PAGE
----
The physical interface 108 receive path includes a buffer 902 providing hysteresis control for providing increased signal noise immunity. Signals are provided to the input of the buffer 902 through the SD pin interface 906. The output of the buffer 902 is connected to a deglitch circuit 904 that guards against glitches resulting from bus control transfer from master to slave at the 25% point of a bit cycle. The output of the deglitch circuit 904 is provided as an input to the communications interface 110.

The transmit path of the physical interface 108 receives an input from the output of the communications interface 110 at the gate of a transistor 910. The drain source path of the transistor 910 is connected between the input of buffer 902 and ground. The transistor 910 is biased by a series connection of a pull-up resistor 912 and a diode 914. The resistor 912 is connected between the input of buffer 902 and node 916. The diode 914 has its anode connected to VDD and its cathode connected to node 916.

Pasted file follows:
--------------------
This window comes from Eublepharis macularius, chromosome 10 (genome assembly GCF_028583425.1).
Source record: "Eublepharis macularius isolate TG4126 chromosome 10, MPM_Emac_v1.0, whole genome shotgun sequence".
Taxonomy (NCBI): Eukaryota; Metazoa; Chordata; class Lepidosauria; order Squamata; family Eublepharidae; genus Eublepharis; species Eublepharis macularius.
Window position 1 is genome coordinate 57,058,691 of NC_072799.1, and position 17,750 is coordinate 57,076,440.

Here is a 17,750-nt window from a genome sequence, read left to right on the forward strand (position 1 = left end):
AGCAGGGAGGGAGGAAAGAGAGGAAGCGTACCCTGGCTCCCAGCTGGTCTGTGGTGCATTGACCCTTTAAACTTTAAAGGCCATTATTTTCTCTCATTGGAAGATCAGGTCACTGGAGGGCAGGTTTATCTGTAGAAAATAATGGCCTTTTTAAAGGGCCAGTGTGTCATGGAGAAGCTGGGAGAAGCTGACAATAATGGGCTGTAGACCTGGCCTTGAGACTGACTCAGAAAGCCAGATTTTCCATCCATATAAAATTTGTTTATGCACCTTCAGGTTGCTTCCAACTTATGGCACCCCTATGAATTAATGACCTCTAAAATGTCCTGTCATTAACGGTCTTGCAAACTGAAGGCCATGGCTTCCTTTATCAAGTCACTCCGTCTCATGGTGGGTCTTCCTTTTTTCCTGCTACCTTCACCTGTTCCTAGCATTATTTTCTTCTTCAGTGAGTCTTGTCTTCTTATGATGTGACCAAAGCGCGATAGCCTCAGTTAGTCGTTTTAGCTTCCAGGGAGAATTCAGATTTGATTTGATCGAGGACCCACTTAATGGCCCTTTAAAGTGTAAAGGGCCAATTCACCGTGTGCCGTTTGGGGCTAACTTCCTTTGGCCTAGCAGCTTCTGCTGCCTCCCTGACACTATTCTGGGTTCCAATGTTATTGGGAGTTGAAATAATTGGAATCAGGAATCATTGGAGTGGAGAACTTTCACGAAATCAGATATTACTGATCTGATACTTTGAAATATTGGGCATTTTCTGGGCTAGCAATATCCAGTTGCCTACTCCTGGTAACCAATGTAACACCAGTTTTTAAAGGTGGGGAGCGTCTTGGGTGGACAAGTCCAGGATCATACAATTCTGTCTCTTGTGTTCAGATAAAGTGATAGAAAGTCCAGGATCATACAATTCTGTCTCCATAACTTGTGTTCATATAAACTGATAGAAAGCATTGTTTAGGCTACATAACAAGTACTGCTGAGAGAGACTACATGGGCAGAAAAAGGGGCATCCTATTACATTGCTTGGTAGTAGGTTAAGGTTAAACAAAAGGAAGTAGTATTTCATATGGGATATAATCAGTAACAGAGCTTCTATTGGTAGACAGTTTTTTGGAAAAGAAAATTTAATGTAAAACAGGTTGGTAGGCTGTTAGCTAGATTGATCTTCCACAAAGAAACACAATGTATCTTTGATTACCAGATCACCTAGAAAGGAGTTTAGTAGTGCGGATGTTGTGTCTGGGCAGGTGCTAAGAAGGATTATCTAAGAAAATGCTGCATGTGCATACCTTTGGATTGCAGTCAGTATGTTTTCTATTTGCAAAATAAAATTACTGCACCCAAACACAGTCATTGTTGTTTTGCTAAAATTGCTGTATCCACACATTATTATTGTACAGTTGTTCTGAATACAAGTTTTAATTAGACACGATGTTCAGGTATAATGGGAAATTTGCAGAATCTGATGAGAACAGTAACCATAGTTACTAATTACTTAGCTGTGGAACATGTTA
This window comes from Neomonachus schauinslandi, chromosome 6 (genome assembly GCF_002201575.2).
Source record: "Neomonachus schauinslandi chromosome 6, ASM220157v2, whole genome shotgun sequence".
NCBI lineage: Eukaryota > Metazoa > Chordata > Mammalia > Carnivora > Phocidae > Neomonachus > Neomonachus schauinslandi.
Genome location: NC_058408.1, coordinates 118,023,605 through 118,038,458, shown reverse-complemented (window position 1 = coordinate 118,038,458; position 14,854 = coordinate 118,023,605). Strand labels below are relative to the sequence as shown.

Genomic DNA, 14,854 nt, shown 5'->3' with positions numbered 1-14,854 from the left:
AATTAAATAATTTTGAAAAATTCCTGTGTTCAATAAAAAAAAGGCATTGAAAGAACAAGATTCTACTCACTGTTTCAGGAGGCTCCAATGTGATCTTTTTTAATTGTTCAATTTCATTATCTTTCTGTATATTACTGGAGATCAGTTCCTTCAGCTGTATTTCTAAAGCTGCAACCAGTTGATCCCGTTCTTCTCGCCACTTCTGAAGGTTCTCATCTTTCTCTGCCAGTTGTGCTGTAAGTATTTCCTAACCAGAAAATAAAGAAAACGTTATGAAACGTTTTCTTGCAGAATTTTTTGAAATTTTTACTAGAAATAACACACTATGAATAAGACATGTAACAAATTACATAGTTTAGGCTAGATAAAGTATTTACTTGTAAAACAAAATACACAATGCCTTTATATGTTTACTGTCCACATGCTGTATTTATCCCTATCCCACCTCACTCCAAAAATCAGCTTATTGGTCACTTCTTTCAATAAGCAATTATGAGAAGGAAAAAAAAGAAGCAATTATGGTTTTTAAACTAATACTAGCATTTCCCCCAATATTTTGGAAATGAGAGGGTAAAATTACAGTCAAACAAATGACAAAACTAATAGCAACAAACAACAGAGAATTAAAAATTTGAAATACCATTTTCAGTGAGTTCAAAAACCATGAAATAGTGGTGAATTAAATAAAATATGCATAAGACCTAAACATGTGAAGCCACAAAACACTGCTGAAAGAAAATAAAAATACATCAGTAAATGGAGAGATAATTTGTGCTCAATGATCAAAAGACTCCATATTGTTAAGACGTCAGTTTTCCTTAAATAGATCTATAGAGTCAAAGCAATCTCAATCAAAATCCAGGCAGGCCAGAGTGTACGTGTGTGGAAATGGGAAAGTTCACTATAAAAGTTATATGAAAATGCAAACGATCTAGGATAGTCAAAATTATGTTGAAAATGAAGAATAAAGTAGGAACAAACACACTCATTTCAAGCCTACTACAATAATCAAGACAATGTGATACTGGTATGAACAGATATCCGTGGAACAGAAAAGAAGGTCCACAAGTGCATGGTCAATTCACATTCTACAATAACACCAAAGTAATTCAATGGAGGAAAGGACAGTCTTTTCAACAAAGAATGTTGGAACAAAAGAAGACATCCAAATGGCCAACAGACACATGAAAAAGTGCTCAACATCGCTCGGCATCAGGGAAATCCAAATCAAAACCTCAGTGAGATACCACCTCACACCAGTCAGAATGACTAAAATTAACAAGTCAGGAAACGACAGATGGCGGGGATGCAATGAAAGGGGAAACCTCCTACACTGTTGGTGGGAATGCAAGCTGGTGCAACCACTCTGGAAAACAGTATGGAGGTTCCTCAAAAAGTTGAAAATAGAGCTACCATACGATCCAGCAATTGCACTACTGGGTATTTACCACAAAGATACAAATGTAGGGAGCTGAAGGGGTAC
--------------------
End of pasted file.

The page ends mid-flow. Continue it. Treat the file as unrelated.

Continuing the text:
The communications interface 110 transmits received SD data to the MCU 104 via a UART 918. While the present embodiment is described with respect to using a UART to communicate with the MCU 104 any serial interface including, but not limited to, a SPI, I2C, SMBus, CAN, LIN, USB, etc. The UART 918 is configured in a manner similar to that described previously with respect to FIG. 3. The communications interface 110 further transmits data received from the microcontroller unit 104 to the SD bus 106. SD signals received from the physical interface 108 are applied to the inputs of the clock/data recovery and flow control block 920 and to the master/slave collision detector 922. The clock/data recovery and flow control block 920 extracts and converts SD bus clock signals and data into a format required by the UART 918. The clock/data recovery and flow control block 920 provides the extracted clock data to the UART 918 via output line 924 and provides the extracted data from the SD signal to the UART 918 via output line 926. The clock/data recovery and flow control block 920 additionally extracts the SD sync edge for the fatal error management block 928 and for the sync timing generator 112 that uses the signal to synchronize the UART transmit clock to ensure valid data is clocked into the UART transmit buffer. The clock/data recovery and flow control block 920 additionally inhibits the synchronized UART clock when there is no SD received data present for transmission to the MCU 104.